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Trump campaign files lawsuit to ‘order a new election’ in Georgia

Josh Marcus
·3 min read
Republican observers watch election officials counting absentee ballots during the Georgia presidential election recount  (AP)
Republican observers watch election officials counting absentee ballots during the Georgia presidential election recount (AP)

The Trump campaign has filed a lawsuit in Georgia asking a state court to “order a new election to be conducted in the presidential race,” citing “tens of thousands of illegal votes” in a statement to the press on Friday.

“What was filed today clearly documents that there are literally tens of thousands of illegal votes that were cast, counted, and included in the tabulations the Secretary of State is preparing to certify,” Ray S. Smith III, lead counsel for the Trump campaign, said in the statement. “The Secretary of State has orchestrated the worst excuse for an election in Georgia history,” he added.

Georgia secretary of state Brad Raffensperger, a Republican and Trump supporter, has repeatedly reinforced that the election results are valid. There has been no evidence yet of widespread voter fraud in the state.

Mr Raffensperger said on Tuesday the latest recounts showed “no substantial changes" so far.

“As many of us have said, we wish that our guy would have won the election,” he said previously. “But it doesn’t look like our guy has won the election."

The Trump campaign says the suit includes dozens of sworn affidavits from “Georgia residents” alleging irregularities like process breakdowns, “mysterious ‘pristine’ absentee ballots” for Joe Biden, and trouble with allowing poll watchers to oversee the count.

It also includes sworn testimony from data experts on tens of thousands of alleged “illegal votes."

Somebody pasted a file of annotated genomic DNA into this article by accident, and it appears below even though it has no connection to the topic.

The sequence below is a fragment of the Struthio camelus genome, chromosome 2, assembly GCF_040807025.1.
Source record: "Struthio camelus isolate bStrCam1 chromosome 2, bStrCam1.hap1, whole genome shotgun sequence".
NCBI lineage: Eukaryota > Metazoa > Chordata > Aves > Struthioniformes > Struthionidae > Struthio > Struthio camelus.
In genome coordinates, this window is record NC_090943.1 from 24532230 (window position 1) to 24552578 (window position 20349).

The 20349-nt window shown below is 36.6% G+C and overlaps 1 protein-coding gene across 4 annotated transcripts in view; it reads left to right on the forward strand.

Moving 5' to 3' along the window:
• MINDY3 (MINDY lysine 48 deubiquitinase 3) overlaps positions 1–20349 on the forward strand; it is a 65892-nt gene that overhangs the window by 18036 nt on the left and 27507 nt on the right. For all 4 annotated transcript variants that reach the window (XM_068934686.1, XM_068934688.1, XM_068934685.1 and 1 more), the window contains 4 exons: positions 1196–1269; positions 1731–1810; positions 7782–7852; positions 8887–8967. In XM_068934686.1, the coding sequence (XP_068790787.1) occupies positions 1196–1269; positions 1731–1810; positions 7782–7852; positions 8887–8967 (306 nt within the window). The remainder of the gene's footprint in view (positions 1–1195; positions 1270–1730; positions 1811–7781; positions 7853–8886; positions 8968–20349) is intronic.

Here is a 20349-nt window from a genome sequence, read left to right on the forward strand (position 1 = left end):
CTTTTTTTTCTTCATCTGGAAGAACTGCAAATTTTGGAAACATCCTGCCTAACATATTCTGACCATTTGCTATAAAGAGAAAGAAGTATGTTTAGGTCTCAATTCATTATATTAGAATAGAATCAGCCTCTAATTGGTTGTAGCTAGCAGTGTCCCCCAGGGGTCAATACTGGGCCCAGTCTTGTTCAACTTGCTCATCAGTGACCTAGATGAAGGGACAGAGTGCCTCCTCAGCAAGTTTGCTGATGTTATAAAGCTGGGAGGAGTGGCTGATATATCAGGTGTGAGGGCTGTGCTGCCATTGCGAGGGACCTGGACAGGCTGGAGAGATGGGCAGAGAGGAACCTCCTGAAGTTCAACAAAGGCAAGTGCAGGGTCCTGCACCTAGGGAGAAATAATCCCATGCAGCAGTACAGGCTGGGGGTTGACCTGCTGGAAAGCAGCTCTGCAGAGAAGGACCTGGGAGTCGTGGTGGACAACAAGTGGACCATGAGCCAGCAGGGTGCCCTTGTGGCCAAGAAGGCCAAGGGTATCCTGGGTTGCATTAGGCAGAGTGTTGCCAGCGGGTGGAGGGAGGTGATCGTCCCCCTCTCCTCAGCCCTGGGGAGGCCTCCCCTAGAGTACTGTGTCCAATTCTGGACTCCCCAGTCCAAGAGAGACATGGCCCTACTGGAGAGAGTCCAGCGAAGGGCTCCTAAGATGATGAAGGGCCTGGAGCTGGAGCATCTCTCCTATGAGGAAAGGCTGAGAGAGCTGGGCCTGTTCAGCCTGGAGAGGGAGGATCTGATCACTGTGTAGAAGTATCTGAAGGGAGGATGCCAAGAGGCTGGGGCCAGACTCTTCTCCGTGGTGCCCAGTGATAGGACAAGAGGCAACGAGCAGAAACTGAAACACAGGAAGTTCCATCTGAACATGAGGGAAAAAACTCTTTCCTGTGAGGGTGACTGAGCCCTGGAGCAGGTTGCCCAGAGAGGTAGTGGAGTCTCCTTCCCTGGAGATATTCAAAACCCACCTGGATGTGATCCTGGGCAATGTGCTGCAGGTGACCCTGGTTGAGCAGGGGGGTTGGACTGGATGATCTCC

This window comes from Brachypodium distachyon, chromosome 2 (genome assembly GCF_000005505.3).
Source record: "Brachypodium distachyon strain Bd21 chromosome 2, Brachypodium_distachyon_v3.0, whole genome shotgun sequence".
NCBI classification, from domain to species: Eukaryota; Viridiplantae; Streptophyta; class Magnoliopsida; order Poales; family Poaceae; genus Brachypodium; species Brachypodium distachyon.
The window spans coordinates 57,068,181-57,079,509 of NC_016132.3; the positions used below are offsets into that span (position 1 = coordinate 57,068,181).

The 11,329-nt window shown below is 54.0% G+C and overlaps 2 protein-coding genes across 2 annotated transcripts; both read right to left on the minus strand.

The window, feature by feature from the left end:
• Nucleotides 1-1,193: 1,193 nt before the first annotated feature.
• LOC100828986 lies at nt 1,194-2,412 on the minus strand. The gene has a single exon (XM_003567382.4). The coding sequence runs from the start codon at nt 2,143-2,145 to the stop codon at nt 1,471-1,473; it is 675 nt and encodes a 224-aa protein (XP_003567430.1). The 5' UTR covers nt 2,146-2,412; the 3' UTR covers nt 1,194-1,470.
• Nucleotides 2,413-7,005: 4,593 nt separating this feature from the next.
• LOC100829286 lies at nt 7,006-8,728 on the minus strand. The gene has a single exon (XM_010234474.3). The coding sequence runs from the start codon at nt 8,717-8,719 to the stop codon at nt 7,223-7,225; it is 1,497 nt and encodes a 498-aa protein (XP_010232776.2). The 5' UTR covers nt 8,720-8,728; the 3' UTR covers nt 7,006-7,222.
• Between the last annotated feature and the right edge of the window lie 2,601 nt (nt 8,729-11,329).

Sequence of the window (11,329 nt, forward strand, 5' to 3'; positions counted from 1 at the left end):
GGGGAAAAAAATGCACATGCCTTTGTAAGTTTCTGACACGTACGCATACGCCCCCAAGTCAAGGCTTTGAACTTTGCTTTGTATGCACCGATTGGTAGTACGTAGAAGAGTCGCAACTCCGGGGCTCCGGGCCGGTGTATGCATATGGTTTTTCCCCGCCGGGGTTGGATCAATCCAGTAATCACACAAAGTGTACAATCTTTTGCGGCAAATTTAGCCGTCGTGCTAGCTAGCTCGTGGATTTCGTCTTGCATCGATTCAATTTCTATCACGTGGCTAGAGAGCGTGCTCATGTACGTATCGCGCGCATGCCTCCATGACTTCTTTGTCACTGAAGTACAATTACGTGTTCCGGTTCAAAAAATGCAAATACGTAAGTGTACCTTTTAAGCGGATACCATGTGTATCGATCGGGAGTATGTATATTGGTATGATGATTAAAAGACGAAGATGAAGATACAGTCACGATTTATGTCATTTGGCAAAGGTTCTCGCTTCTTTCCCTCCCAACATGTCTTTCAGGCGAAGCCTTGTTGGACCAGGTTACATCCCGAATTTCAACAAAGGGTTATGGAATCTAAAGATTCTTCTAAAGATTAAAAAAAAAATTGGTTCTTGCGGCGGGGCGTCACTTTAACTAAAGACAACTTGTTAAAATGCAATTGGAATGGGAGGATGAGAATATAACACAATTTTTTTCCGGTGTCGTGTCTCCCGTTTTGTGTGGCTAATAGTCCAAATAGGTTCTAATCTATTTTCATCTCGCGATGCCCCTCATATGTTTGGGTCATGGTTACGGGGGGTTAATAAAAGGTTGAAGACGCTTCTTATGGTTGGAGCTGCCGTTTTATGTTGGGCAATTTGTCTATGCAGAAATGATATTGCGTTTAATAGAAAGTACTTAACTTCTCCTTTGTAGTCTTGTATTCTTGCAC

The campaign has been mounting numerous, largely unsuccessful lawsuits with thin claims around the country challenging the results, but this latest move marks a dramatic escalation.

It seeks an entirely new election in the state, or alternatively, for the court to block further certification of the results and allow Georgia’s Republican legislature to decide on the electors who formally cast the 538 votes for president in the Electoral College.

While the US Constitution technically says state legislatures decide the “manner” in which these electors are appointed, laws in every state appoint electors representing the candidate who won the state popular vote.

The dramatic legal move comes just as the state seemed poised to confirm for a third time that the president lost to Joe Biden, following a second recount of the original results that the Trump campaign had requested, which is likely to wrap up in a matter of hours or days. According to the latest tally, Mr Biden likely bested his GOP opponent by more than 10,000 votes.

The president, as well as the state’s two US senate incumbents, Republicans Kelly Loeffler and David Perdue, who are both facing runoffs for their seats after close general elections, have repeatedly pilloried Georgia’s elections results.

The steady stream of conspiracy theories and attacks around the contest have had ripples across the state. It has created a crisis for Republicans hoping to win in the runoffs, as many in the GOP base now think their vote won’t matter due to all the alleged malfeasance. It has also led death threats against state election officials.

"Someone's going to get hurt, someone's going to get shot, someone's going to get killed," Gabriel Sterling, with the secretary of state's office, said on Tuesday. "It's not right."